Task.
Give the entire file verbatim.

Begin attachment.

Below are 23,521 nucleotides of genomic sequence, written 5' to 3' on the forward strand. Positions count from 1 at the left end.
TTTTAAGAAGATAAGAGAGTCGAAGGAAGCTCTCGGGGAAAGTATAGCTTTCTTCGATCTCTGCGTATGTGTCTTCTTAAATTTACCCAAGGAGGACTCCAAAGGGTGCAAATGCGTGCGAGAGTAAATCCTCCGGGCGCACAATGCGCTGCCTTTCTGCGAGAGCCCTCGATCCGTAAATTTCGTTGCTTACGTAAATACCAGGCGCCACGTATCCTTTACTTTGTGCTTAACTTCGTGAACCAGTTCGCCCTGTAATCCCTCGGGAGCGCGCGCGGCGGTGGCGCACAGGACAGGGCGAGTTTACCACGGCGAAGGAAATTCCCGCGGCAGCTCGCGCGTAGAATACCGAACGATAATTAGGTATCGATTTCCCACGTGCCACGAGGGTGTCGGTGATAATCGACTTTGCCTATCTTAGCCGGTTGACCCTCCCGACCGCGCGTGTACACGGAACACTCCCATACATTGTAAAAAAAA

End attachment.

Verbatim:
Below are 23,521 nucleotides of genomic sequence, written 5' to 3' on the forward strand. Positions count from 1 at the left end.
TTTTAAGAAGATAAGAGAGTCGAAGGAAGCTCTCGGGGAAAGTATAGCTTTCTTCGATCTCTGCGTATGTGTCTTCTTAAATTTACCCAAGGAGGACTCCAAAGGGTGCAAATGCGTGCGAGAGTAAATCCTCCGGGCGCACAATGCGCTGCCTTTCTGCGAGAGCCCTCGATCCGTAAATTTCGTTGCTTACGTAAATACCAGGCGCCACGTATCCTTTACTTTGTGCTTAACTTCGTGAACCAGTTCGCCCTGTAATCCCTCGGGAGCGCGCGCGGCGGTGGCGCACAGGACAGGGCGAGTTTACCACGGCGAAGGAAATTCCCGCGGCAGCTCGCGCGTAGAATACCGAACGATAATTAGGTATCGATTTCCCACGTGCCACGAGGGTGTCGGTGATAATCGACTTTGCCTATCTTAGCCGGTTGACCCTCCCGACCGCGCGTGTACACGGAACACTCCCATACATTGTAAAAAAAA